Bilal Haq of the U.S. National Science Foundation received the Ocean Sciences Award at the awards program on 28 January in Portland, Oregon, for “extraordinary contributions and service” to ocean sciences.
“Bilal Haq’s extraordinary contributions to ocean sciences will certainly have a long-lasting impact in the continuing development of our knowledge in marine geosciences. It is our pleasure to offer this brief citation of Bil’s very long list of accomplishments for a well-deserved award in ocean sciences by the American Geophysical Union.
“For nearly sixteen years, Bil Haq has selflessly served the ocean science community in his capacity as the director for marine geosciences programs at the National Science Foundation showing distinctive leadership in initiating and promoting significant new initiatives important to the continued vitality of marine geosciences.
“Bil received his doctorate degree from the University of Stockholm in Sweden and went on to pursue an extremely productive research career at Woods Hole Oceanographic Institution, before joining Exxon Research Labs in Houston for an equally productive career in the industry. During that time, he worked and published extensively on a variety of issues related to soft-rock geology; Bil was a true pioneer in the fields of paleobiogeography, paleoceanography, sequence stratigraphy, and eustasy. Some of his publications are among the most highly cited papers in Earth sciences. In 1988, he joined NSF and has had a distinctive career as the director for marine geology and geophysics programs. His impact on sedimentary geology has been widely recognized; in 1998, he was awarded the Francis Shepard Medal by the Society for Sedimentary Geology (SEPM); and in 1999, he was elected fellow by the American Association for the Advancement of Science. Bil also received the NSF’s Antarctic Service Medal in the same year. Bil Haq is most remarkable and somewhat unique in continuing to publish research papers despite his busy duties as the director of one of the major programs at NSF.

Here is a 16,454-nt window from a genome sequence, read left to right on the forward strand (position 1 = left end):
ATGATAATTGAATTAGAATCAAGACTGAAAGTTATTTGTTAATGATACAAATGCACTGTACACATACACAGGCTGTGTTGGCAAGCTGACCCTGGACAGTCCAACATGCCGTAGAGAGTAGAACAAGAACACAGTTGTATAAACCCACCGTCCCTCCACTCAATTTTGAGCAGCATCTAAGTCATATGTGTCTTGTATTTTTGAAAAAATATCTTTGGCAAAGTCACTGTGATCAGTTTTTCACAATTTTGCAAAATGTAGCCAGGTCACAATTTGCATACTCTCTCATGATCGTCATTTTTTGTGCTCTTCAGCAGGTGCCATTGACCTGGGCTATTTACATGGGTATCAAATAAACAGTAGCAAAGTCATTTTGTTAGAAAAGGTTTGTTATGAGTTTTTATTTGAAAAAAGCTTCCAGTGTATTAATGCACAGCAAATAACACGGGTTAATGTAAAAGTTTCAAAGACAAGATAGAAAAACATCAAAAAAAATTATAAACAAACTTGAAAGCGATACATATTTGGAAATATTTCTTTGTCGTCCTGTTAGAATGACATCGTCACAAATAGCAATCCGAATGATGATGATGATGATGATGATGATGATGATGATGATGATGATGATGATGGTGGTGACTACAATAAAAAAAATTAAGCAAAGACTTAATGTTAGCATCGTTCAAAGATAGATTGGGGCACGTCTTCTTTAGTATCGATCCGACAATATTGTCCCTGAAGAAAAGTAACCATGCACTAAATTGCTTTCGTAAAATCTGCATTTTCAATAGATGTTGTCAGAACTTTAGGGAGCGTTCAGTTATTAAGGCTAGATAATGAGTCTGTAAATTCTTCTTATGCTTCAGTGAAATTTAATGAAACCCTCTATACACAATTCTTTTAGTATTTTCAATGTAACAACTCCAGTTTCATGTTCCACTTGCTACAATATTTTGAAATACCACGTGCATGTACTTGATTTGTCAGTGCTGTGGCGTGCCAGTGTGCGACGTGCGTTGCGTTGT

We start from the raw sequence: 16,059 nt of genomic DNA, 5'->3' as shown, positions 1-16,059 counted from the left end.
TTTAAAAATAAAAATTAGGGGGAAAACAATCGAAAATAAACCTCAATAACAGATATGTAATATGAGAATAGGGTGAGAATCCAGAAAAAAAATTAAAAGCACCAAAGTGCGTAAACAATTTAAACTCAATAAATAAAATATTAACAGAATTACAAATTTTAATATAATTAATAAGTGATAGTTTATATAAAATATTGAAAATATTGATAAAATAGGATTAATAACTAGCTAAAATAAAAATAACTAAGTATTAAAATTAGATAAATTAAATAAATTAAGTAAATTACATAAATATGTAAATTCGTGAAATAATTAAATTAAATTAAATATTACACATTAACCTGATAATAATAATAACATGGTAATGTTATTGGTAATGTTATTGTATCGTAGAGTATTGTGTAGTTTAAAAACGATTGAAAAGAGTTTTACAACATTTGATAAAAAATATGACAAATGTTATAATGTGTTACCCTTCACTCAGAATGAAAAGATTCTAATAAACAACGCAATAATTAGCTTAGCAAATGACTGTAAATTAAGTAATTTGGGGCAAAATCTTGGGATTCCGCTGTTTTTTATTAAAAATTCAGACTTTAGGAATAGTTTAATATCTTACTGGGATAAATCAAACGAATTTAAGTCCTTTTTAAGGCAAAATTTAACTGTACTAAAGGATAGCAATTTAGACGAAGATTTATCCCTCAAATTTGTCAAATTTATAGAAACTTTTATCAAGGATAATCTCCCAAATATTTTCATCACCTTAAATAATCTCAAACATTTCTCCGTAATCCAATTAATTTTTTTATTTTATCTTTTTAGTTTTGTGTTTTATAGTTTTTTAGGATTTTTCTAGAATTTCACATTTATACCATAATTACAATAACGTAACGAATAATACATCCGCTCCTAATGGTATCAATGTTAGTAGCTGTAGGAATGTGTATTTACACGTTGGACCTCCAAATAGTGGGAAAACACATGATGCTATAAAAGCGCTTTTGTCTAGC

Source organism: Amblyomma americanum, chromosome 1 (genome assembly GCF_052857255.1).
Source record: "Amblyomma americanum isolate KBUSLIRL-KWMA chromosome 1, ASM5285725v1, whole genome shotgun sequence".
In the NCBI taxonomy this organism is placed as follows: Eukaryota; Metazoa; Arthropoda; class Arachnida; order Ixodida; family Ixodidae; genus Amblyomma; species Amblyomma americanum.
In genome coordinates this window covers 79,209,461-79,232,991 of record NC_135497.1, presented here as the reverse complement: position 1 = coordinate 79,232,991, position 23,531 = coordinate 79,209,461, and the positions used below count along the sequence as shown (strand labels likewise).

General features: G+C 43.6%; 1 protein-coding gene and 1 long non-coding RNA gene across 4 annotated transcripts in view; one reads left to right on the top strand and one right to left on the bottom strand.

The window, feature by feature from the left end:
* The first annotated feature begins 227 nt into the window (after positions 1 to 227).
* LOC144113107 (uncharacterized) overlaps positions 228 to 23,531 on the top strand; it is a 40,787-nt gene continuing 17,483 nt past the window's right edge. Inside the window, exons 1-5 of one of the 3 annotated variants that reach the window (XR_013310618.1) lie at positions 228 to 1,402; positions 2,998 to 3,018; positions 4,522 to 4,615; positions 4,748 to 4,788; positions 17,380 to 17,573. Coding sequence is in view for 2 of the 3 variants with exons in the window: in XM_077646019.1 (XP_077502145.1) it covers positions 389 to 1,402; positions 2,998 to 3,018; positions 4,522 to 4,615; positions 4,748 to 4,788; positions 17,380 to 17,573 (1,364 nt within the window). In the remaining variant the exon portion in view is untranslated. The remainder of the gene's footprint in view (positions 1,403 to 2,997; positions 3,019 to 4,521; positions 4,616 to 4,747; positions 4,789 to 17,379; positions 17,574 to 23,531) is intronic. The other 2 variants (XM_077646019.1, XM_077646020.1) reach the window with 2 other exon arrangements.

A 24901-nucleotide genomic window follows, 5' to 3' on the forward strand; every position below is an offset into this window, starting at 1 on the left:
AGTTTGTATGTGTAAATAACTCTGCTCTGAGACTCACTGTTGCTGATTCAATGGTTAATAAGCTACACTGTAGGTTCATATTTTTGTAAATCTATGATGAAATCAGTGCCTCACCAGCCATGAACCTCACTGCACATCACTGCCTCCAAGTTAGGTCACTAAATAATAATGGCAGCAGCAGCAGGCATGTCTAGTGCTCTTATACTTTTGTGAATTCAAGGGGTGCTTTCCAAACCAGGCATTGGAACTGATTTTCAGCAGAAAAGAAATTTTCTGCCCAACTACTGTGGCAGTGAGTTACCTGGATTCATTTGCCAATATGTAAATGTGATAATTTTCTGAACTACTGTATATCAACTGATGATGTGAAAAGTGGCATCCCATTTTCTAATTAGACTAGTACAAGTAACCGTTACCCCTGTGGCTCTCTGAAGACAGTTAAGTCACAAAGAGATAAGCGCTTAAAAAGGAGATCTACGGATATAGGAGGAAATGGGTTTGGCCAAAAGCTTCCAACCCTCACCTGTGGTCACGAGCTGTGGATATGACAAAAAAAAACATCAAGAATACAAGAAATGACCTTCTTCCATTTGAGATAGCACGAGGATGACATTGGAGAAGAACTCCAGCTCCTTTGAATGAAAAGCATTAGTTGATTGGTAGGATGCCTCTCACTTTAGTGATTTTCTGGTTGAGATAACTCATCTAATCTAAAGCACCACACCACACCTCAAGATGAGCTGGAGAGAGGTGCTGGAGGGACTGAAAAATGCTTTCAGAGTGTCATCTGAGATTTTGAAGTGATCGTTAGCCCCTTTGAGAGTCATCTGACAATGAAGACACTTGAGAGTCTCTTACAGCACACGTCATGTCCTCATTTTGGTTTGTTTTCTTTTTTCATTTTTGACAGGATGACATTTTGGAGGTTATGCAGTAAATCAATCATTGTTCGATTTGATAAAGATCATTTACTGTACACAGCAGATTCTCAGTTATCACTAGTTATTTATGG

“During his tenure at NSF, Bil has been a most proactive program director, not just responding to the community’s wishes, but proactively soliciting their views and, when needed, nudging them in the right direction. Several examples of initiatives he has begun or vigorously advanced are Marine aspects of Earth System History (or MESH) which is a Global Change initiative, and the MARGINS Program. Over the years, he has also prodded the sedimentary geology community to become more quantitative and to test their concepts through modeling. Bil has also actively encouraged gas-hydrate research by increasing the awareness of its importance both inside and outside NSF since 1990 through publications, talks, and an appearance before a Congressional Committee to support such research. His proactive stance towards marine geoscience research is further exemplified by the ‘Future of Marine Geosciences’ workshop that he organized with his MG&G colleagues in 1996 in order to actively involve the community in the planning for the future of their science. The results of the workshop (also called the FUMAGES Report) will guide future directions in marine geosciences for years to come.
“Bil has also been very effective in promoting marine geosciences internationally, by helping several burgeoning oceanographic institutions in developing countries with initial planning and identifying future directions, and by participating in UNESCO’s Inter-governmental Oceanographic Commission and IUGS committees and panels. His assignment with the World Bank during 1996 was also focused on helping ocean science research and development and integrated coastal zone management in developing countries.